Les Paul Standard Gold Top 'Dark-Back' P-90 Tune-O-Matic Guitars

1957 Gibson Les Paul Standard Gold Top 'Dark-Back' P-90 Tune-O-Matic

Color: Dark-Back Mahogany with Gold Top, Rating: 9.50, Sold (ID# 02048)
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A Near Mint and Totally Original 1957 'Dark-Back' Tune-O-Matic Les Paul Standard
One of the very last of the P-90 Les Paul GoldTops


1957 Gibson Les Paul Standard Gold Top 'Dark-Back' P-90 Tune-O-Matic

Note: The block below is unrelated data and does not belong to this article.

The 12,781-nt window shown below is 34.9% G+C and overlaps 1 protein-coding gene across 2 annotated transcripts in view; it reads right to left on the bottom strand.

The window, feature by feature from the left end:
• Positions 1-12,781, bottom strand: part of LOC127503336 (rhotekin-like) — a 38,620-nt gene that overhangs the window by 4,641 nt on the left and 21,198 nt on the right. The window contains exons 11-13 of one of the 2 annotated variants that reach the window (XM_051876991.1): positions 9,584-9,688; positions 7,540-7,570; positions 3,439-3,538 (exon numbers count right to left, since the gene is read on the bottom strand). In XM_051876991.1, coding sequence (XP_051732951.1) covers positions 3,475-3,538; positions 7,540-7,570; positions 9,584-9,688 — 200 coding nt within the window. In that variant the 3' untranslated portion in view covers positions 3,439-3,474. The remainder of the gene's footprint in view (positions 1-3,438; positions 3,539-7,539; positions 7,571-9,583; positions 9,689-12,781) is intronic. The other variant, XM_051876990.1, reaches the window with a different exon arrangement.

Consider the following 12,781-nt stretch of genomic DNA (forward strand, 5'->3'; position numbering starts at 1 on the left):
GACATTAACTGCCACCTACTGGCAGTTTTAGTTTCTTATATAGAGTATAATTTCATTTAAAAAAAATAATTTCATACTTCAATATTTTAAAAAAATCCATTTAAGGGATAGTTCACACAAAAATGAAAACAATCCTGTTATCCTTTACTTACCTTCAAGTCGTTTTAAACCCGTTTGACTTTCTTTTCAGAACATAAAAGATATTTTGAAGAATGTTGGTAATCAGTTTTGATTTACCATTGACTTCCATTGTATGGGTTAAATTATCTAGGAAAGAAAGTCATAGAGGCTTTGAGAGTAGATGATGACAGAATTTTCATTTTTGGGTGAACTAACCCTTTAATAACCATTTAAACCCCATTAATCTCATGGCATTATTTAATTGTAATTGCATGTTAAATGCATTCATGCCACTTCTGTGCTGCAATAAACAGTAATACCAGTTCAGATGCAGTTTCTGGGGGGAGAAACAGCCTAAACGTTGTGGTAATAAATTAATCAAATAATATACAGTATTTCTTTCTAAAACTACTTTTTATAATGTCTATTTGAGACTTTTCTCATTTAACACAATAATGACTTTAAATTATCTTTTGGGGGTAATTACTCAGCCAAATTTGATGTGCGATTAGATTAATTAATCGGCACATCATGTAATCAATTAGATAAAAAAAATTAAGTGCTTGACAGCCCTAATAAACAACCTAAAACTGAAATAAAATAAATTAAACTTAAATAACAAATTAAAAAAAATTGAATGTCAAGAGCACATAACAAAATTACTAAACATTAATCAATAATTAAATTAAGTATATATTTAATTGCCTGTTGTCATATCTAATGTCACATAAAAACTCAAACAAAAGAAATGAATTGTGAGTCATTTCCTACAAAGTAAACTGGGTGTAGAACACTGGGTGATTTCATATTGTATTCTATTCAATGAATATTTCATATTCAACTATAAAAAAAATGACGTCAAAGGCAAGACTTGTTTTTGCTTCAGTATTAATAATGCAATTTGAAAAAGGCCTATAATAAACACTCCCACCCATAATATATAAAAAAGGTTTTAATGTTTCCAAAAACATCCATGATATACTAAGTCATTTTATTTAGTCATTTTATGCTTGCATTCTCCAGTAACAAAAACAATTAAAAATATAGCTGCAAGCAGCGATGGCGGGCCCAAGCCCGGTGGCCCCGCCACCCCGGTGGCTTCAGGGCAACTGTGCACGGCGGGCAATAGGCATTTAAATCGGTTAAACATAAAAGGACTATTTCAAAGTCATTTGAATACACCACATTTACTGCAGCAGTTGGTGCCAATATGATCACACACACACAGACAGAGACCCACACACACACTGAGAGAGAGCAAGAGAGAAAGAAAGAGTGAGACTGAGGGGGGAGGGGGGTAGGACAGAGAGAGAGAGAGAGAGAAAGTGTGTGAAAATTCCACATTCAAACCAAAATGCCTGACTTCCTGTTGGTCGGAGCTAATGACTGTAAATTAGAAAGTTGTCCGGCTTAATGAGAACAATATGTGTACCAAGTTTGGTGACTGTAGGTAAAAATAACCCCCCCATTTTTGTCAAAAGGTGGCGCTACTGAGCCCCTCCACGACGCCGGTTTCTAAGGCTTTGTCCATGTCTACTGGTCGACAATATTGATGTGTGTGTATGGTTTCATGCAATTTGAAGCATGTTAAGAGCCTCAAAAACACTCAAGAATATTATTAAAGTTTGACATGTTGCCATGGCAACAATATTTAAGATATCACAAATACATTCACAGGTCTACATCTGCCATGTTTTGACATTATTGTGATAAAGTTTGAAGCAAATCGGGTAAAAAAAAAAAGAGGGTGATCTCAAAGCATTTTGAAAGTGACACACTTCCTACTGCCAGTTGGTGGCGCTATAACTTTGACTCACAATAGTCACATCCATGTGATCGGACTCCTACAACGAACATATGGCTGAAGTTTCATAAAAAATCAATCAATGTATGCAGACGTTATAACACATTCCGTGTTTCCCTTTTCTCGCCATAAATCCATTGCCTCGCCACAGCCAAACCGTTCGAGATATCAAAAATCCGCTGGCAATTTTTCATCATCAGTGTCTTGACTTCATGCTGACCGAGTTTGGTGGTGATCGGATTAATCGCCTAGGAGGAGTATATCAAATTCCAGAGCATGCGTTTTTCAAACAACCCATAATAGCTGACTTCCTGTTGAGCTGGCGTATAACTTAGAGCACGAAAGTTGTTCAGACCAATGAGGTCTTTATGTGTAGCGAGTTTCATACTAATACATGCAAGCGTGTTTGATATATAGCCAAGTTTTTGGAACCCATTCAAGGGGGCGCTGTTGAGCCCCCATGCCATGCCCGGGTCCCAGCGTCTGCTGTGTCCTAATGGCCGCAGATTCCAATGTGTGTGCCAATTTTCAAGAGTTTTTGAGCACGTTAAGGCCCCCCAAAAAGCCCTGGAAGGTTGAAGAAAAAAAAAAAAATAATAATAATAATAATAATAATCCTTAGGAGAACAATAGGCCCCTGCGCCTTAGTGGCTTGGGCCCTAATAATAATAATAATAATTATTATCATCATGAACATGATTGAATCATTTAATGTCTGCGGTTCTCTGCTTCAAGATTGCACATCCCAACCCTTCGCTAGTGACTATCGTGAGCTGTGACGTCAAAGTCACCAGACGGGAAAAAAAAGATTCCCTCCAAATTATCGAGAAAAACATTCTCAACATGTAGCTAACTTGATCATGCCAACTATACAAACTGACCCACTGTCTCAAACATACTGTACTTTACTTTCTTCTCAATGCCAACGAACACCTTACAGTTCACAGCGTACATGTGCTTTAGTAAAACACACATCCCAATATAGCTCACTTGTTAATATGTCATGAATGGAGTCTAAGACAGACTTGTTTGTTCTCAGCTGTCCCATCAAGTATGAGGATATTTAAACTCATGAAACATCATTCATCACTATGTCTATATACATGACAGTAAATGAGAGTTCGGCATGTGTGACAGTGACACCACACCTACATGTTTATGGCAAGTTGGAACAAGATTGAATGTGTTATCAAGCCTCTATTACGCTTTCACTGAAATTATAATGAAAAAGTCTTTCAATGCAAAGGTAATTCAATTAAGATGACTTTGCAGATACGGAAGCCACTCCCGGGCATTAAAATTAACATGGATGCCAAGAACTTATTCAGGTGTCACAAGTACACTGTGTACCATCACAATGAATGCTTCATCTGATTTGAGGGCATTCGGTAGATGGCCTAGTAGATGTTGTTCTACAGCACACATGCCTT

This totally original Tune-O-Matic Les Paul Standard Gold Top with a 'Dark Back' is one of the very last of the P-90 Les Paul's The guitar weighs just 9.10 lbs. and has  a solid "dark-back" mahogany body with a solid carved maple top. One-piece mahogany neck with a nice fat nut width of just over 1 11/16 inches, a standard Gibson scale length of 24 3/4 inches, and a wonderful thick profile. Rosewood fretboard with 22 original thin frets and inlaid pearl crown position markers. Headstock with inlaid pearl "Gibson" logo and "Les Paul Model" silkscreened in gold. Two-layer (black on white) truss-rod cover secured by two screws. The serial number "7 5708" is inked-on in yellow on the back of the headstock. The top of the guitar has single-ply cream binding and the fretboard has single white binding. Individual single-line Kluson Deluxe tuners with single-ring tulip-shaped Keystone plastic buttons (four are stamped on the inside "2356766 PAT APPLD" and two are stamped "D-169400 PAT NO."). Two nicely balanced P-90 pickups with outputs of 7.51k and 7.34k. The cream neck pickup cover is stamped on the inside "UC-452-F/1" and the cream bridge pickup cover is stamped on the inside "UC-452-B/2". Single-layer cream plastic pickguard. Four controls (two volume, two tone) on lower treble bout plus three-way pickup selector switch on upper bass bout. Gold plastic bell-shaped "Bell" knobs. The potentiometers are stamped "134 649" (Centralab December 1956). Two original "Bumble-Bee" capacitors (this is one of the first of the Lest Paul Standards to use "Bumble-Bee" capacitors—until 1956 they used "Grey Tiger" capacitors). ABR-1 non-retainer Tune-O-Matic bridge with metal saddles and separate "wrap-over" stud tailpiece. This fifty-nine year-old and one of the very last of the P-90 Les Pauls is in absolutely mint (9.50) condition - by far the best we have ever seen! The original frets show some light playing wear which is mainly confined to the first six frets. The fretboard also shows some minor wear, again mainly confined to the first six frets. There is absolutely no belt-buckle rash on the back, just one tiny ding (the size of a match-head) on the treble side near the jack input, a couple of miniscule surface marks on the sides and two equally miniscule marls on the top. No fading, no 'greening' and no finish checking to the guitar whatsoever. The hardware is also exceptionally clean with just a tiny amount of surface pitting on sides of the Tune-O-Matic bridge. This is the best looking P-90 Les Paul Standard that we have ever seen and is also one of the best playing and sounding examples. Housed in the original Gibson Faultless 'California Girl' five-latch, shaped brown hardshell case with pink plush lining (9.25++). This amazing guitar has the original brown leather strap, the original Gibson 'Les Paul' tri-fold hang-tag, the original folded "Les Paul' instruction hang-tag, the original 'Tune-O-Matic Bridge instruction sheet in its original manilla envelope, an original box of Gibson 'Mona-Steel' strings, an original typed letter from Gibson dated April 26, 1957 talking about the 'new models', an original 1947 Les Paul Songbook, an original eight-page Gibson price list dated July 15, 1957 (showing the Les Paul priced at $247.50 + $42.00 for the case, an original copy of 'Melody Maker' dated December 21, 1957 with headline "Les Paul & Mary Ford for Britain" and finally an original 1958 Columbia 45 rpm record in its original paper sleeve "Fantasy" / "Put a Ring on my Finger" by Les Paul and Mary Ford. This guitar and its case are an absolute 'time capsule' - you will never find a cleaner one of these - let alone a 'Dark Back' example.